Lukas Mäder: For example, if someone applies for a visa at the Chinese embassy, ​​you can see: What information do we have about this person? Did she once work for a security firm? Are we to assume that this person is going to China to do some spying? Or you can hire potential spies.

Although there is no concrete evidence that this actually happens, there is a law in China that makes one suspicious. China's National Intelligence Law requires all organizations and citizens to assist Chinese intelligence services upon their request.

Thanks to so-called golden shares, the government also sits on the supervisory board of many Chinese companies. Private enterprises in China are essentially extended arms of the state.

Lukas Mäder: It would be a very attractive data set that the secret services would want to use. At the same time, it must be said that TikTok itself has a lot at stake. If there is even some credible evidence, trust in this application will diminish rapidly.

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TikTok tries to maintain this trust at all costs. “We've taken security precautions that no competitor takes. We've invested billions of dollars to protect your data and protect our platform from outside manipulation.”

Well, that's partly true. TikTok has been storing its US users' data on servers in the US since 2022. However:

Lukas Mäder: This is primarily a PR measure. It's about building trust. I think it is delusional to assume that one can actually completely rule out that this data is protected from access.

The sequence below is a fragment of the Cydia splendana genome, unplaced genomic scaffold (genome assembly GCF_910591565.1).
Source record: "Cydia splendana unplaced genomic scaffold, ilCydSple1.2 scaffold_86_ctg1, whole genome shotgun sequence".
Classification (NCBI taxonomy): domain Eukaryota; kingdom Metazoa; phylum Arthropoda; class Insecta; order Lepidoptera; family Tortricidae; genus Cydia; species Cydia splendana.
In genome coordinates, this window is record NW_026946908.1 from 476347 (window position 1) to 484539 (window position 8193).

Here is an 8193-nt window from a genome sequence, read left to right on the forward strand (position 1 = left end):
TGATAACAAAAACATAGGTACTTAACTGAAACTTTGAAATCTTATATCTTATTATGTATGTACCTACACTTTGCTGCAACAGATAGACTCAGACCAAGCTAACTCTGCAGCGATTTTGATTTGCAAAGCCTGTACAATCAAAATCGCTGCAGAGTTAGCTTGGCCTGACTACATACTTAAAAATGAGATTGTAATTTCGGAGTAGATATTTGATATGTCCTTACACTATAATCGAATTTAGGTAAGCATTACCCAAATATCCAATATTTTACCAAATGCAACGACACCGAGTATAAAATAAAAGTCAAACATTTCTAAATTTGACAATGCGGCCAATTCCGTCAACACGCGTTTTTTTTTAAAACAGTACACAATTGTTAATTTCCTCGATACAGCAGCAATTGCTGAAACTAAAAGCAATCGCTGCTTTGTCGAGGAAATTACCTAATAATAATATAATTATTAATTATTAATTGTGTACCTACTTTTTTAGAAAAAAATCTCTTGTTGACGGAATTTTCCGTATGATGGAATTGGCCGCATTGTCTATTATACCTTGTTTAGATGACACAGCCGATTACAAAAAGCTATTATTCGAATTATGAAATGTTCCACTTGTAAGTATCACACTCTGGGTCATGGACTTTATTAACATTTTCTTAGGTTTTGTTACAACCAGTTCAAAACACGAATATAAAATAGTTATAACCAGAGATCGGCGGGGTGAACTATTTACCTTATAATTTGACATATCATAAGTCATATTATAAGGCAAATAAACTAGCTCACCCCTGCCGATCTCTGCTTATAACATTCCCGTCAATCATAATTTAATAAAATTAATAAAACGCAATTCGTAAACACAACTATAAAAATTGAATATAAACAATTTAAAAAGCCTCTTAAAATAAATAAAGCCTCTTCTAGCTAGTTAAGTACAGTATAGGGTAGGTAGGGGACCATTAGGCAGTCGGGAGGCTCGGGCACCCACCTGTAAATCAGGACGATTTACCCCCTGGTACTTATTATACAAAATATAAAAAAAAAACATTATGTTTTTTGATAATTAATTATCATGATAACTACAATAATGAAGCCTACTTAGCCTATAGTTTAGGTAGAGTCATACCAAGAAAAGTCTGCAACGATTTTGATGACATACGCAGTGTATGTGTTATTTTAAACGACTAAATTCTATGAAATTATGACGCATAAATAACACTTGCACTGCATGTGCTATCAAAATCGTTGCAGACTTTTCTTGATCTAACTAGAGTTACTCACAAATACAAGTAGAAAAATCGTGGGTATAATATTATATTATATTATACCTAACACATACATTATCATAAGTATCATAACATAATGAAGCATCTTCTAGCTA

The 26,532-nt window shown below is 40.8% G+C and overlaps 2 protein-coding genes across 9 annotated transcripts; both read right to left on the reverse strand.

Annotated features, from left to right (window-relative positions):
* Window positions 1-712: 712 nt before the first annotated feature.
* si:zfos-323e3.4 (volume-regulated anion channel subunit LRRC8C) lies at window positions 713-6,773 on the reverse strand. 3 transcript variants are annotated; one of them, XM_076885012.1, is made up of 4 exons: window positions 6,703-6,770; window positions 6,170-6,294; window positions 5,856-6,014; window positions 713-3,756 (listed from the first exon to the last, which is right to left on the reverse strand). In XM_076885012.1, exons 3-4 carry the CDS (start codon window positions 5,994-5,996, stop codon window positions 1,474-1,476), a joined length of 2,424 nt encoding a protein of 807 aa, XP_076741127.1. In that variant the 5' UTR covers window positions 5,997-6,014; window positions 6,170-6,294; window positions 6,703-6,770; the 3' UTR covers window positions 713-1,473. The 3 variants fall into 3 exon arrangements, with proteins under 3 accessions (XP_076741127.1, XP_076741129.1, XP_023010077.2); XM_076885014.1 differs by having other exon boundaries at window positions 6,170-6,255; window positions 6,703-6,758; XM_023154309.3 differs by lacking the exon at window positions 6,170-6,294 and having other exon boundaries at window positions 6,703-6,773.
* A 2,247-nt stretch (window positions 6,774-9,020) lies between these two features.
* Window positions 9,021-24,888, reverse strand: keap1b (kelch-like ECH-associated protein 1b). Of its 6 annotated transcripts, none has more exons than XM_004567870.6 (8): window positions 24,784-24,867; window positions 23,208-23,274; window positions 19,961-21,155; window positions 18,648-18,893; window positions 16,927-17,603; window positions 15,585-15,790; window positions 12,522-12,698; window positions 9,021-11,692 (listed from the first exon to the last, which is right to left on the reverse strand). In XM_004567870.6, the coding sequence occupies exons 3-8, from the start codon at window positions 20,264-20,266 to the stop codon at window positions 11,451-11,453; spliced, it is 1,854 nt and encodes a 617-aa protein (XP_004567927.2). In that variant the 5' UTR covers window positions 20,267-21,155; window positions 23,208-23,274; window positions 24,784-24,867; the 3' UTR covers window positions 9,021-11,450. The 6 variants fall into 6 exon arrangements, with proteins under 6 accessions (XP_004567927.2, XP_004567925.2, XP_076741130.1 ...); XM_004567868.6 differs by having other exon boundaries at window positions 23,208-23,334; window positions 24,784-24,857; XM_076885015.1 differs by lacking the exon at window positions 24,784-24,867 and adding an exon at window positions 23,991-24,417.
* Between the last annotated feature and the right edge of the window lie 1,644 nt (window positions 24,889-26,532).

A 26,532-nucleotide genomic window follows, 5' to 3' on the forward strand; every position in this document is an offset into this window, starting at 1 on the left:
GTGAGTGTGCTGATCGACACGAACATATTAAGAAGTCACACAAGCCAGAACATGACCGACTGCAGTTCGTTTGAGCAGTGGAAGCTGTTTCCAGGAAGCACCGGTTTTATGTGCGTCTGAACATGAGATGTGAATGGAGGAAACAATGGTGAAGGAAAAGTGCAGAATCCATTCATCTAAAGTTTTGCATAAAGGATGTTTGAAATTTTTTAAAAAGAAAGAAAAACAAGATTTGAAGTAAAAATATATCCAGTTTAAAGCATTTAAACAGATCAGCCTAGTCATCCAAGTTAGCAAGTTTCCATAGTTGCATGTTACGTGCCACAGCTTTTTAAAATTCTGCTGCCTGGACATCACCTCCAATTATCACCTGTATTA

Here in Europe? There is also an awareness in Europe that TikTok is dangerous. As a first step, EU Commission employees must delete Tiktok from their workplace cell phones. Also: Until recently, TikTok was threatened with fines. The European Union had asked the agency to better protect the mental health of minors. TikTok is not compliant.

According to the President of the European Commission, Ursula van der Leyen, there is no TikTok ban in the EU either.

Security concerns about TikTok are legitimate. But does that mean banning the entire app?

Lukas Mäder: It's complicated because you're actually using the same system that autocracies use. An app is banned even if there is no concrete evidence that China is using it for espionage or mass surveillance.

“It's a sad moment. But it doesn't have to be a defining one.”

Tiktok and its parent company Bytedance filed a lawsuit against the threatened ban.

170 million users in the US still believe that the TikTok ban may not take effect.